by Eliot Kagan 2G
Sat Nov 21, 2020 8:46 pm
Forum: Determining Molecular Shape (VSEPR)
Topic: VSEPR
Replies: 4
Views: 96

Re: VSEPR

I also don't think we need to know it but I think this website is quite informative for learning electrostatic potential maps. link: https://chem.libretexts.org/Bookshelves/Physical_and_Theoretical_Chemistry_Textbook_Maps/Supplemental_Modules_(Physical_and_Theoretical_Chemistry)/Chemical_Bonding/Fun...
by Eliot Kagan 2G
Sat Nov 14, 2020 7:21 pm
Forum: Bond Lengths & Energies
Topic: Energy released
Replies: 3
Views: 32

Re: Energy released

In general intramolecular interactions will require more energy to break than intermolecular interaction since intramolecular bonds are usually a lot stronger.
by Eliot Kagan 2G
Sat Nov 14, 2020 6:59 pm
Forum: Sigma & Pi Bonds
Topic: Triple bond?
Replies: 21
Views: 165

Re: Triple bond?

Catherine Bubser 2C wrote:What is an example of a molecule that exhibits a delta bond?

I don't think we need to know this but apparently Re2Cl8 2- ion has a delta bond .
Image
by Eliot Kagan 2G
Sat Nov 14, 2020 6:51 pm
Forum: Ionic & Covalent Bonds
Topic: Cation vs Anion
Replies: 5
Views: 66

Re: Cation vs Anion

Hello. Like Emily said, I think you should follow the trends of the periodic table. Think about how many electrons they need or don't need to become stable. As a general trend the atoms on the left side are usually cations while the atoms on the right side are anions. If you need additional help you...
by Eliot Kagan 2G
Sat Nov 14, 2020 6:41 pm
Forum: Dipole Moments
Topic: Interaction potential energy
Replies: 2
Views: 22

Re: Interaction potential energy

The negative sign represents that the energy is being released outside the system.
by Eliot Kagan 2G
Sat Nov 14, 2020 5:10 pm
Forum: Resonance Structures
Topic: Finding The Most Plausible Resonance Structure
Replies: 3
Views: 41

Re: Finding The Most Plausible Resonance Structure

To add on to what Edward said, the formal charge exaggerates the covalent character of the bond by assuming that all the bonds are equally shared while the oxidation number exaggerates the ionic character by assuming that the more electronegative gets the e-. So in the scope of this question, since ...
by Eliot Kagan 2G
Sat Nov 07, 2020 4:31 pm
Forum: Electron Configurations for Multi-Electron Atoms
Topic: Electron configurations of f state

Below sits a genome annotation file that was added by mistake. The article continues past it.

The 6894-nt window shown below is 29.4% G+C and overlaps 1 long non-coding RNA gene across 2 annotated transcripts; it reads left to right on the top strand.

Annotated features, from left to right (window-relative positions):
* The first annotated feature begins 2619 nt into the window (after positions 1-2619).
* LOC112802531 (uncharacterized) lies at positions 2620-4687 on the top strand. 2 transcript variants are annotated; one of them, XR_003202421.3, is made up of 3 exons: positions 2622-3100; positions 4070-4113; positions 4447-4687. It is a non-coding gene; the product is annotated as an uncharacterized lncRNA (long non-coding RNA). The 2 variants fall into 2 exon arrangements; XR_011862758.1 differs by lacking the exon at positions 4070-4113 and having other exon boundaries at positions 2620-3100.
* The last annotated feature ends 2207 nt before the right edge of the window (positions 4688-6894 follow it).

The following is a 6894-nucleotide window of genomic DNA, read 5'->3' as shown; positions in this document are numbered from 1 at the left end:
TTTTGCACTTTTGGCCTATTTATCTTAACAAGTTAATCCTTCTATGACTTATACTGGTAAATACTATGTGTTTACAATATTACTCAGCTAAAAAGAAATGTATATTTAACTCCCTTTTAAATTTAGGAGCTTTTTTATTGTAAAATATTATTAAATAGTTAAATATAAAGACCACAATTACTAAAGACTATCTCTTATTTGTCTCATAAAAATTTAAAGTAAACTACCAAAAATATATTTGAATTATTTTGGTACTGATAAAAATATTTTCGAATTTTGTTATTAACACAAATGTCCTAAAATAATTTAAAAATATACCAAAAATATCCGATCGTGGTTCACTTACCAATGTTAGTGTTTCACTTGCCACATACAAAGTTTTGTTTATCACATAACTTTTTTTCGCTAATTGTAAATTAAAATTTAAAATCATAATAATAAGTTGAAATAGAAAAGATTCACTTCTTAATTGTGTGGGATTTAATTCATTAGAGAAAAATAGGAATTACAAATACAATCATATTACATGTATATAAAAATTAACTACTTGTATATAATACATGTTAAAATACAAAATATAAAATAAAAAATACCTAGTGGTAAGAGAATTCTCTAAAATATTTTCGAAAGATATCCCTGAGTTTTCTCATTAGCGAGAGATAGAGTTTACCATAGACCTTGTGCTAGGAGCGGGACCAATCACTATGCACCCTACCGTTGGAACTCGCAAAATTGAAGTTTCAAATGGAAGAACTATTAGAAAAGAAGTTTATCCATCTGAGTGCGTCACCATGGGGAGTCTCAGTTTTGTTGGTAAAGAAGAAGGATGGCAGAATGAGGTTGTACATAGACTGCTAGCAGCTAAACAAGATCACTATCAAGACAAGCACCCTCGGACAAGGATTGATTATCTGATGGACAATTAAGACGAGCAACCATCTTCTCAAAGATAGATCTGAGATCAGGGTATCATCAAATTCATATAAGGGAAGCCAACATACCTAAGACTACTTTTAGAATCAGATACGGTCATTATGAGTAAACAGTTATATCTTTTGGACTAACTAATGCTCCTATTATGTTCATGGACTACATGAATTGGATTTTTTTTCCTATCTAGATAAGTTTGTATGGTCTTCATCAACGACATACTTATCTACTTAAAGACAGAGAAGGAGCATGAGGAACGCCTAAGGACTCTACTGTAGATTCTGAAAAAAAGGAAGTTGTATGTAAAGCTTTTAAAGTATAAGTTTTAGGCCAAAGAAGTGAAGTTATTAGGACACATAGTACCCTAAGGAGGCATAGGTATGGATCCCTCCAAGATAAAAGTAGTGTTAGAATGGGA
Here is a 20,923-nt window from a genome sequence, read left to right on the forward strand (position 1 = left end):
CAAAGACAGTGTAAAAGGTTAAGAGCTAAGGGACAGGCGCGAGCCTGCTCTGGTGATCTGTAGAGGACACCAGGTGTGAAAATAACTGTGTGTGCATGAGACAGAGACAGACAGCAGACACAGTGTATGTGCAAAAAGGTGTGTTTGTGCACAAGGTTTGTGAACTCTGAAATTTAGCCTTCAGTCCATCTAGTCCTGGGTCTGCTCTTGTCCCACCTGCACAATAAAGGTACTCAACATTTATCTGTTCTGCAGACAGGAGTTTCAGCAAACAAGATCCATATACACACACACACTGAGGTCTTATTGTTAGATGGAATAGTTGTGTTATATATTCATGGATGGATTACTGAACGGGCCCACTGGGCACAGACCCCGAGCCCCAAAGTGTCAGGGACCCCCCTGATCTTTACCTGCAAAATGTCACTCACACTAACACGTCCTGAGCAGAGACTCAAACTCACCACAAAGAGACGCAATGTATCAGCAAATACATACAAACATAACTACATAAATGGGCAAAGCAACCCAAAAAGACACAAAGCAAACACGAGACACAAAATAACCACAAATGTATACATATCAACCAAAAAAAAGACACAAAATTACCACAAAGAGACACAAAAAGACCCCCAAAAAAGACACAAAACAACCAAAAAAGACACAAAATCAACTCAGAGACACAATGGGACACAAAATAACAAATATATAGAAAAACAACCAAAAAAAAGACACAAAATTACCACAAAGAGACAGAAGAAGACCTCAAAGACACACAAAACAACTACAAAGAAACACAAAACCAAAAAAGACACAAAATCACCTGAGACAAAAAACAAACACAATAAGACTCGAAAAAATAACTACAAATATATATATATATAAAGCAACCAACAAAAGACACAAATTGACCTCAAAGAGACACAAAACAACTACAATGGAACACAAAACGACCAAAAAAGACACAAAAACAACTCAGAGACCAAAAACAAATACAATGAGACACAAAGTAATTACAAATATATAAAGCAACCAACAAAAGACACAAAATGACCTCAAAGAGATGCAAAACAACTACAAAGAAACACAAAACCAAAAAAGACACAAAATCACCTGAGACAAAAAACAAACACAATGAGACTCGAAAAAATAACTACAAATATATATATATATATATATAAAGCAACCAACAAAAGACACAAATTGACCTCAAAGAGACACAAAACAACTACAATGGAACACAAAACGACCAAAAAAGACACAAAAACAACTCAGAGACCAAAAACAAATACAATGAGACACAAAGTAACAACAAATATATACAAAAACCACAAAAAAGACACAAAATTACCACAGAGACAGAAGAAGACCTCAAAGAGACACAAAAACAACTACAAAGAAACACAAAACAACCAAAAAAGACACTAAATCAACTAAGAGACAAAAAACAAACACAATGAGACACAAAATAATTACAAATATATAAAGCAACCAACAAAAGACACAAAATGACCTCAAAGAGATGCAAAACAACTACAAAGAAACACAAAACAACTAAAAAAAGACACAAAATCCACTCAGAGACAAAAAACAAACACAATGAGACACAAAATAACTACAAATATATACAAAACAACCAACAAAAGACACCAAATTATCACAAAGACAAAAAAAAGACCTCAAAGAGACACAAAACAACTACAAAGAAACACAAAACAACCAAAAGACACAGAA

Replies: 4
Views: 46

Re: Electron configurations of f state

If I remember correctly, in one of the lectures the professor said that we will be focusing on s, p, and d blocks so I don't think the f block is necessary. However, if you want to learn it just incase I recommend watching this video: https://youtu.be/KJLgnAUVALc
by Eliot Kagan 2G
Sat Nov 07, 2020 4:18 pm
Forum: Wave Functions and s-, p-, d-, f- Orbitals
Topic: Inner Core
Replies: 4
Views: 71

Re: Inner Core

The inner core would be the electrons that are already filled in. I like to think of it as the electrons that aren't touched in a reaction so this will usually be the closest noble gas.
by Eliot Kagan 2G
Sat Nov 07, 2020 4:06 pm
Forum: Wave Functions and s-, p-, d-, f- Orbitals
Topic: S vs P electrons
Replies: 5
Views: 59

Re: S vs P electrons

The s-electrons have lower energies because they are closer to the nucleus than the p-electrons. This protects the p-electrons from the nucleus's charge (aka shielding). You can probably get a better explanation here: https://chem.libretexts.org/Bookshelves/Physical_and_Theoretical_Chemistry_Textboo...
by Eliot Kagan 2G
Sat Nov 07, 2020 2:42 pm
Forum: Electron Configurations for Multi-Electron Atoms
Topic: Isoelectric atoms
Replies: 9
Views: 38

Re: Isoelectric atoms

To add on to those above me, you should focus on how many protons they have to determine their electronegativities and ionization.
by Eliot Kagan 2G
Sat Nov 07, 2020 2:28 pm
Forum: Trends in The Periodic Table
Topic: Easy Way to Remember Trends
Replies: 5
Views: 99

Re: Easy Way to Remember Trends

Hello,
I don't have an acronym to remember the trends but I found this website very helpful in doing so.
Website: https://chem.libretexts.org/Bookshelves ... _Chemistry)/Descriptive_Chemistry/Periodic_Trends_of_Elemental_Properties/Periodic_Trends
by Eliot Kagan 2G
Sat Oct 31, 2020 9:33 pm
Forum: Ionic & Covalent Bonds
Topic: Non Metals
Replies: 10
Views: 92

Re: Non Metals

To add on to those above me, the high ionization energy of these materials are also the reason why they are bad conductors of electricity.
by Eliot Kagan 2G
Sat Oct 31, 2020 9:15 pm
Forum: Octet Exceptions
Topic: Octet Exceptions
Replies: 10
Views: 48

Re: Octet Exceptions

To add on to those above me, I think there is a correlation between the charge of the electrons and the nucleus. I don't think the charges of the nucleus of these atoms (+1 H, +2 H, +3 Li, +4 B) are strong enough to hold all 8 electrons together.
by Eliot Kagan 2G
Sat Oct 31, 2020 9:02 pm
Forum: Lewis Structures
Topic: Lewis Structures
Replies: 7
Views: 201

Re: Lewis Structures

You will need to find the atom with the lowest electromagnetic and then surround it based on how many valence electrons it needs. For more complex molecules, there are isomers (molecules with same number of molecules but different structures) so we may have to build our structures based on the infor...
by Eliot Kagan 2G
Sat Oct 31, 2020 8:53 pm
Forum: Ionic & Covalent Bonds
Topic: Homework due date
Replies: 49
Views: 336

Re: Homework due date

You should finish it by 11:59pm on Sunday but I assume that you can still do the problems past the time since he didn't seem to set an "available from date" on the website itself.
by Eliot Kagan 2G
Sat Oct 31, 2020 8:40 pm
Forum: Ionic & Covalent Bonds
Topic: Ionic Vs. Covalent
Replies: 7
Views: 63

Re: Ionic Vs. Covalent

To add on, ionic bonds are held together by the charges of the whole atom while covalent bonds are held together by their shared electron.
by Eliot Kagan 2G
Sun Oct 25, 2020 6:43 pm
Forum: Limiting Reactant Calculations
Topic: M.7
Replies: 6
Views: 78

Re: M.7